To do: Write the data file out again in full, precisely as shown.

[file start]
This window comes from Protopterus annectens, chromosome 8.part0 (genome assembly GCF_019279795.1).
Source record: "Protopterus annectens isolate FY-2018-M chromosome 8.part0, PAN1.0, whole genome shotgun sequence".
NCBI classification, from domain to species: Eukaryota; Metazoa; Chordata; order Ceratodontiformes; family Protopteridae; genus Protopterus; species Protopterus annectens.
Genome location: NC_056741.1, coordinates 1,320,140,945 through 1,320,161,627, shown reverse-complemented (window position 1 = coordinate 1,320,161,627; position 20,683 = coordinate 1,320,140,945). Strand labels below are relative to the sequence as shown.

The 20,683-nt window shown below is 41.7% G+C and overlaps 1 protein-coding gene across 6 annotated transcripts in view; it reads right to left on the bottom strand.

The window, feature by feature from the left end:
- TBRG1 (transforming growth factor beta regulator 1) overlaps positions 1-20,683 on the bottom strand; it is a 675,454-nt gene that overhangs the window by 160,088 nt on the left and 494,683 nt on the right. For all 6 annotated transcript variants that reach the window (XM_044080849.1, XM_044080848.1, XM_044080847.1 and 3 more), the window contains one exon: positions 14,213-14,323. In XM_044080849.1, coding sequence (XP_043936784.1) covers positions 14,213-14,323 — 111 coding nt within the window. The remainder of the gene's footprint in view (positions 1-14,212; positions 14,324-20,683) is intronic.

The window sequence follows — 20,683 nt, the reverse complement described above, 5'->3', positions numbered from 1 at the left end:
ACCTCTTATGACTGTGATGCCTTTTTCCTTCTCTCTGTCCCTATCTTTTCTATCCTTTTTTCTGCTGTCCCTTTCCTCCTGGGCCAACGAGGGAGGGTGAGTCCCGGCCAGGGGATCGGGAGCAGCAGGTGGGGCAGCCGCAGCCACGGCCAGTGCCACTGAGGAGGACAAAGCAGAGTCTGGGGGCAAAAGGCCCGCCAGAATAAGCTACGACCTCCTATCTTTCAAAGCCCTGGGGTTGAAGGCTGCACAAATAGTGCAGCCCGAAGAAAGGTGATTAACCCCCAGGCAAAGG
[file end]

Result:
This window comes from Protopterus annectens, chromosome 8.part0 (genome assembly GCF_019279795.1).
Source record: "Protopterus annectens isolate FY-2018-M chromosome 8.part0, PAN1.0, whole genome shotgun sequence".
NCBI classification, from domain to species: Eukaryota; Metazoa; Chordata; order Ceratodontiformes; family Protopteridae; genus Protopterus; species Protopterus annectens.
Genome location: NC_056741.1, coordinates 1,320,140,945 through 1,320,161,627, shown reverse-complemented (window position 1 = coordinate 1,320,161,627; position 20,683 = coordinate 1,320,140,945). Strand labels below are relative to the sequence as shown.

The 20,683-nt window shown below is 41.7% G+C and overlaps 1 protein-coding gene across 6 annotated transcripts in view; it reads right to left on the bottom strand.

The window, feature by feature from the left end:
- TBRG1 (transforming growth factor beta regulator 1) overlaps positions 1-20,683 on the bottom strand; it is a 675,454-nt gene that overhangs the window by 160,088 nt on the left and 494,683 nt on the right. For all 6 annotated transcript variants that reach the window (XM_044080849.1, XM_044080848.1, XM_044080847.1 and 3 more), the window contains one exon: positions 14,213-14,323. In XM_044080849.1, coding sequence (XP_043936784.1) covers positions 14,213-14,323 — 111 coding nt within the window. The remainder of the gene's footprint in view (positions 1-14,212; positions 14,324-20,683) is intronic.

The window sequence follows — 20,683 nt, the reverse complement described above, 5'->3', positions numbered from 1 at the left end:
ACCTCTTATGACTGTGATGCCTTTTTCCTTCTCTCTGTCCCTATCTTTTCTATCCTTTTTTCTGCTGTCCCTTTCCTCCTGGGCCAACGAGGGAGGGTGAGTCCCGGCCAGGGGATCGGGAGCAGCAGGTGGGGCAGCCGCAGCCACGGCCAGTGCCACTGAGGAGGACAAAGCAGAGTCTGGGGGCAAAAGGCCCGCCAGAATAAGCTACGACCTCCTATCTTTCAAAGCCCTGGGGTTGAAGGCTGCACAAATAGTGCAGCCCGAAGAAAGGTGATTAACCCCCAGGCAAAGG